Just to clear up any misconceptions, a writers’ festival is not where a writer stands beside piles of their own book, with a microphone and amp, spruiking like a verbose and vaguely hipster version of a Bing Lee salesperson at Christmastime. Rather a large group of verbose and overtly hipster people gather to discuss various topics to do with writing, whilst other people listen. It’s more fun than it sounds. There’s beer involved.

Amongst the vastly talented people I heard speak and even spoke to (!) were Lachlan Brown, Summer Land, Amy Gray, Pip Smith, Kaitlyn Plyley, Eliza Sarlos, Tom Ballard… You get the idea. It was pretty much the best weekend of my entire life. But the best part? The students doing the Younger Young Writers’ program. They were the most annoyingly talented teenagers I have ever met and it would be easy to hate them but for the fact they were so unrelentingly eager.

I found these young folk particularly endearing. Probably something to do with the fact that they wrote down nearly everything I said, which has never happened to me outside of a cafe/restaurant environment. On Saturday myself and several other writers spent a few hours workshopping some of their stories and giving life advice like: ‘Ignore everything your parents/teachers advise you and study writing and literature at uni’, ‘Abandon your plans to become a lawyer and instead study writing and literature at uni’, ‘Some universities will throw money at you to get you to come study with them’ and ‘Being a writer is the most important and rewarding job in the universe and writers are fabulous people’. The last couple may or may not be true, but the students seemed to believe us.

I’m going to sound terribly old (as opposed to when I shouted at one of them, ‘Tori Amos is the greatest vocalist to have ever lived! You need to listen to Little Earthquakes IMMEDIATELY! I have it on tape!!!’) but I really wish I had the chance to do something like the YYW program when I was at school. The closest thing for us was Tornament of the Minds where six of us were selected to be locked in a room at a university for three hours and come up with a pantomine based around a Shakespeare quote; with only a packet of pipe cleaners and an old toilet roll to make all our costumes and set. After which we would perform our ‘play’ for a panel of judges including academics from said university. I was eleven. Torment of the Minds would have been a more apt title.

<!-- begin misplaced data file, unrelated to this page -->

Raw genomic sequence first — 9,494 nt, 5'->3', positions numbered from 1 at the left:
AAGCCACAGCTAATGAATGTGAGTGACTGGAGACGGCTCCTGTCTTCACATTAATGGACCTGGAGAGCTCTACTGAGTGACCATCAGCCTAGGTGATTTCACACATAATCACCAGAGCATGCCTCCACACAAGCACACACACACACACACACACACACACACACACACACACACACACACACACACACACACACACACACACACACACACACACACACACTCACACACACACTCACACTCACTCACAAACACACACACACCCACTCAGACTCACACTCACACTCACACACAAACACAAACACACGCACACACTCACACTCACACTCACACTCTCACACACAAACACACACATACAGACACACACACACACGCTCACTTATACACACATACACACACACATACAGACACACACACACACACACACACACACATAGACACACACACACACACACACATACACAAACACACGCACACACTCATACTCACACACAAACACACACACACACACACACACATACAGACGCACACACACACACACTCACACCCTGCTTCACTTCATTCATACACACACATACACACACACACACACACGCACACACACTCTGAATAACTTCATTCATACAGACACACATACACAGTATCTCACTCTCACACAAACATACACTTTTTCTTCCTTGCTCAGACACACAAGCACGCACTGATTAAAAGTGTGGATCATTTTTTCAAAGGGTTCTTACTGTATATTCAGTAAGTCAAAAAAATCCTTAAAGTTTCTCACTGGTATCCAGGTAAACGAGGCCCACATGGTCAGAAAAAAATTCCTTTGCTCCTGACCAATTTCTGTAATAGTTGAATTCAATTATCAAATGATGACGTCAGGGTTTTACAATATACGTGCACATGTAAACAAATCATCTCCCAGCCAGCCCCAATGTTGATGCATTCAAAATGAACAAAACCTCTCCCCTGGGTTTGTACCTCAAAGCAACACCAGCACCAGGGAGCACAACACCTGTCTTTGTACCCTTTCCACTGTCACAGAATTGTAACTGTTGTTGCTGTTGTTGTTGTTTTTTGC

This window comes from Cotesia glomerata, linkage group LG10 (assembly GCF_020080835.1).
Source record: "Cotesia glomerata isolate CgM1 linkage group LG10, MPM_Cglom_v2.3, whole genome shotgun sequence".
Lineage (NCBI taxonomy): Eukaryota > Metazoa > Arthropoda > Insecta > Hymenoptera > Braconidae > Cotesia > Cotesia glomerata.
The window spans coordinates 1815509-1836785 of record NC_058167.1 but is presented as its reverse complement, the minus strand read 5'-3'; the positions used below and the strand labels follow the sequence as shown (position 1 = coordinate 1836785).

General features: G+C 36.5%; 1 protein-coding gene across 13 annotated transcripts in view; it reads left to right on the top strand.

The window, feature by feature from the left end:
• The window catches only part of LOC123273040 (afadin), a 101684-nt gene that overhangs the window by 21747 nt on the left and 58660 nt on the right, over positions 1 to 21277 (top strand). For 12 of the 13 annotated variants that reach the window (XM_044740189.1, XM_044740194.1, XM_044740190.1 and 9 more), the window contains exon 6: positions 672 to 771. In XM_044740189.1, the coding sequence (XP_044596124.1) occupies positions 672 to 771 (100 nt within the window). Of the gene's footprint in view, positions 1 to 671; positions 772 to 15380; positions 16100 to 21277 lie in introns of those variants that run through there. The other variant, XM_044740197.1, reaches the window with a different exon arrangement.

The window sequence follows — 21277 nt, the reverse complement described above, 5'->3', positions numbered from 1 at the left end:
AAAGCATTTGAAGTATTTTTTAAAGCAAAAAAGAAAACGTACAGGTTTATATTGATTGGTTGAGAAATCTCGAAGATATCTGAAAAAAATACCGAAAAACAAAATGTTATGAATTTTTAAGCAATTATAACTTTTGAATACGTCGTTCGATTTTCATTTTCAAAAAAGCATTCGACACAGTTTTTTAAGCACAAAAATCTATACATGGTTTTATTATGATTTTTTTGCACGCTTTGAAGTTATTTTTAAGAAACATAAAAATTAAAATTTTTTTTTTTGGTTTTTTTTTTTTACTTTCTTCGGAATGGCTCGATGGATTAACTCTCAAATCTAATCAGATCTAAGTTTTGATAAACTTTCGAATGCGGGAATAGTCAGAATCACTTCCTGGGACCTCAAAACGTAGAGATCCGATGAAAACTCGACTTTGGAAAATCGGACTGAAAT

It seemed like when I was in school everything was either a competition or a test. As part of the Younger Young Writers’ program, these kids got to spend four days listening to writers speak about their work, interspersed with writing sessions where they got to work on their own stuff. The material they worked on was workshopped with professional writers. No one gave them a score. No one attributed a number or percentage to them based on their work. They weren’t shut in a room, seated in rows and told to produce a piece of creative writing  while the clock ticked and a supervisor paced. How the hell are you supposed to be creative under those conditions, let alone inspired?

The YYW program was a format that seemed to suit all sorts of personalities: the extroverts who ranted about their loathing of post modernism; the quiet ones who scribbled with a hand covering their work; the ones who can read that elf language that Tolkien made up. The writing that I read showed they had felt confident enough to experiment and go with their instincts, something that is very difficult to achieve in a classroom. We discussed Harry Potter and Austen. We argued about Fantasy and musical theatre. Their writing was clever and self aware. Some of it was witty, some downright scary – I read a sentence in one student’s horror story which made my stomach turn.

At various events held by the National Young Writers’ Festival I heard a lot of inspiring people discuss everything from the impact of isolation on creativity, to how not to be a douche when ones career starts to take off. I read and listened to short stories in the tunnels of Fort Scratchley with Penguin Plays Rough and met amazing people at the festival party with an over-active smoke machine. But – and I think you can guess where I’m going with this – the best part was sitting and talking to those kids talk about writing.

Bring on YYW 2014.